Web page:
Personal Thoughts on Thomas More College’s Response to the Harvard Black ‘mass’. And how it relates to prayer in the home and the family.
We often hear that there is an over-emphasis on individualism in the West today. I many respects I agree with this. The Christian worldview sees man essentially as a person. A person, as distinct from an individual. A human person is always in relation with others, starting from birth. No one, by choice, disengages from society altogether (not even a hermit) and is happy. The relationships that exist between people are real entities that ensure that two people working together create a whole that is greater than the sum of the parts. The seemingly incongruous mathematics of this, one plus one equals three (two people and the relationship between them) reveals the principle of superabundance in which something is created out of nothing and is always invoked when love exists between two people.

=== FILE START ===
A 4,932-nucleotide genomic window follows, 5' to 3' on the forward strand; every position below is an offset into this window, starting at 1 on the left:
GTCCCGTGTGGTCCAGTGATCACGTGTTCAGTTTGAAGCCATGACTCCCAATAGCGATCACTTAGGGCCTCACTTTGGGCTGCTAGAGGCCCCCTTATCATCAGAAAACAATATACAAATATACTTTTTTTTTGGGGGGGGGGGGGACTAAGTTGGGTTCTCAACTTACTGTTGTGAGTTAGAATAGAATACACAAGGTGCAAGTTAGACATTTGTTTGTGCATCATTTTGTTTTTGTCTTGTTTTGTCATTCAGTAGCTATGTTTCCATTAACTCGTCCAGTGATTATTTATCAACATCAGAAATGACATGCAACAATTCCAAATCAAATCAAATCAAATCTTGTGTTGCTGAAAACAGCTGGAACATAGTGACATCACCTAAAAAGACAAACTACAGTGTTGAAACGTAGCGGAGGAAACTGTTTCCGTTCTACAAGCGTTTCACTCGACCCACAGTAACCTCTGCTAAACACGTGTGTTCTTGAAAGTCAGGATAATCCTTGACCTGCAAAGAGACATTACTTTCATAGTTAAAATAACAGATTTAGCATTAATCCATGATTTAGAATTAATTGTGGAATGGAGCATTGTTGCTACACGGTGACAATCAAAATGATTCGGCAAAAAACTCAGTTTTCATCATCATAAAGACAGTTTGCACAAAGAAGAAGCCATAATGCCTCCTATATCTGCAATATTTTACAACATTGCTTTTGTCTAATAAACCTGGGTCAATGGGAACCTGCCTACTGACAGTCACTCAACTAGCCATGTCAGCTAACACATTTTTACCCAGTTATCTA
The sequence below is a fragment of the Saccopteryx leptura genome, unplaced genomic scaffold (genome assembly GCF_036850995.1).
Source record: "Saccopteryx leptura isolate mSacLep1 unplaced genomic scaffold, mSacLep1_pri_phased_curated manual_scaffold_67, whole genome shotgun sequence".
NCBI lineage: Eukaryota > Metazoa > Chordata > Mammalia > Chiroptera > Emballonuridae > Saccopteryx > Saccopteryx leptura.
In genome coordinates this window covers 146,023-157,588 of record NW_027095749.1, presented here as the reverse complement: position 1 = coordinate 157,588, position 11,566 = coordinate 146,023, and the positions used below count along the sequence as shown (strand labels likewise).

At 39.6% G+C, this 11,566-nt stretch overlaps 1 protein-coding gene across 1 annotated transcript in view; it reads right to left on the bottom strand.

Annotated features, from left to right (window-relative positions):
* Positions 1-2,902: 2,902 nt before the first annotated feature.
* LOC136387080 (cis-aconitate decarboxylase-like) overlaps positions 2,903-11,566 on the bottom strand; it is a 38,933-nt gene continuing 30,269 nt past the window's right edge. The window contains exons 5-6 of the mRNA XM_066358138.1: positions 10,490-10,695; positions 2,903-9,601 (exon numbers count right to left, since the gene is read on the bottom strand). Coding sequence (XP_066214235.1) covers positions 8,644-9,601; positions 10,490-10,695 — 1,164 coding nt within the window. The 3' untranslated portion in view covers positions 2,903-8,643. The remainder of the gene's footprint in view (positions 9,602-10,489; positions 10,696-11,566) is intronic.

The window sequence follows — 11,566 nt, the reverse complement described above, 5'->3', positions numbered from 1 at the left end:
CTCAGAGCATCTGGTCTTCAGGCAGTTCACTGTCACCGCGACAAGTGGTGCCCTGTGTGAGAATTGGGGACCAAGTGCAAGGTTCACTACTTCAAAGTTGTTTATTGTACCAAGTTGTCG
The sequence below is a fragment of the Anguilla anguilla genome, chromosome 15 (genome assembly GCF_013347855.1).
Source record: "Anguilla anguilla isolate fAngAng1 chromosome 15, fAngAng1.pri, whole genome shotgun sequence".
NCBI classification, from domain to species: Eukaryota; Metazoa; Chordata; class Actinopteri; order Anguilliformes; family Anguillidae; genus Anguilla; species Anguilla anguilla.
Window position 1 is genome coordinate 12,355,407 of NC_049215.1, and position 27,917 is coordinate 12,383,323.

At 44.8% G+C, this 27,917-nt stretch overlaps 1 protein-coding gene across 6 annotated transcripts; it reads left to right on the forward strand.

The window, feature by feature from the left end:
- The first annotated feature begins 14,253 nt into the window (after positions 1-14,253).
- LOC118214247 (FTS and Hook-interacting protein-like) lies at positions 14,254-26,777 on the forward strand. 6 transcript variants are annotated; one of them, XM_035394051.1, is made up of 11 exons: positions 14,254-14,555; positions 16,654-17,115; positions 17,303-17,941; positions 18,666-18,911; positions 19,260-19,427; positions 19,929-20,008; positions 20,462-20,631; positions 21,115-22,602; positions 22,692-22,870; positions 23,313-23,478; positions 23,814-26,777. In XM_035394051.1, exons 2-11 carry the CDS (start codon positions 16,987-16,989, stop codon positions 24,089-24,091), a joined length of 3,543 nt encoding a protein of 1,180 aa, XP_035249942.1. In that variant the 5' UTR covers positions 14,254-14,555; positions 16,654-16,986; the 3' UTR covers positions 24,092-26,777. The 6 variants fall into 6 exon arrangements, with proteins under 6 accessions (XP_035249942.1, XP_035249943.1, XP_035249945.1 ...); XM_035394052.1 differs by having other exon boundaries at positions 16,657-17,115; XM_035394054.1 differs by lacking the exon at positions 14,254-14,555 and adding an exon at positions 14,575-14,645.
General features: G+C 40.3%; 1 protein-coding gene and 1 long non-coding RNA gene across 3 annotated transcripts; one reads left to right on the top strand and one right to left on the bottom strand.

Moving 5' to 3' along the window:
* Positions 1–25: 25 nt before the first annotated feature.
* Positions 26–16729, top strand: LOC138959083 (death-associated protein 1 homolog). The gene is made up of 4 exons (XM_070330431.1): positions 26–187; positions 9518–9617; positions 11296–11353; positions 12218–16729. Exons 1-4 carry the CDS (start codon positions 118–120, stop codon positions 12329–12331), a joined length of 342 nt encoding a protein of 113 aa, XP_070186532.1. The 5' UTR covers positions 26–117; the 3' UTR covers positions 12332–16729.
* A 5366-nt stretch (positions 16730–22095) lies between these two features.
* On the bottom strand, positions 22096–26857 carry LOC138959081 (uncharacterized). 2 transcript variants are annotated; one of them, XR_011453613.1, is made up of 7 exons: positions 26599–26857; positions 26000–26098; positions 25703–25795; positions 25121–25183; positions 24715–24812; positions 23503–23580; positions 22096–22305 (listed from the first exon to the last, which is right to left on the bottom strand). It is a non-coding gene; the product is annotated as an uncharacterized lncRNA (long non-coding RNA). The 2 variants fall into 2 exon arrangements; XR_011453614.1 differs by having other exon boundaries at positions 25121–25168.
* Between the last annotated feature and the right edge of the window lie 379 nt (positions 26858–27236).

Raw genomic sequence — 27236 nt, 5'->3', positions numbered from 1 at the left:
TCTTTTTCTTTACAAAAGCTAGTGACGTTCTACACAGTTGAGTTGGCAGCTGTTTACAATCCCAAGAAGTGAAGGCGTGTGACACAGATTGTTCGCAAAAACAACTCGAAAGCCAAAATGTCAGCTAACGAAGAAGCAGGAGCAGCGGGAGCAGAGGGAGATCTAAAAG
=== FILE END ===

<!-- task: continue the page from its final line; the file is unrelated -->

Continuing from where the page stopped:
From these differing anthropologies – emphasizing either the personal or individual – two differing views of what society is emerge. On the one hand the Christian worldview sees society more as the aggregate effect of the network of the personal interactions that exist between people; the other sees society as simply the vector sum of all individual actions. This is important, how you view this can govern your idea of good economics and good politics, for example.
This attitude of individualism can creep into and affect all institutions and communities in the modern world, including the Church. It seems to me that even some genuinely pious and traditional Catholics seem to view the Church as a provider of services (sacraments) which are provided to them as consumers, so that they can do the things that set them right in God’s eyes then go to heaven.
Where this attitude pervades there is a diminished understanding of the importance of the ideas of the service to God and others. In the practice of religion, the thought driven by individual is characterized by the phrase, what’s in it for me? Now, I should say that I wouldn’t do anything the Church asked me if I didn’t think that I would get something good out of it. I am like all people and do what I believe will make me happy. But in this context, I believe, the rewards are indirect. The maxim I try to keep in (Read More)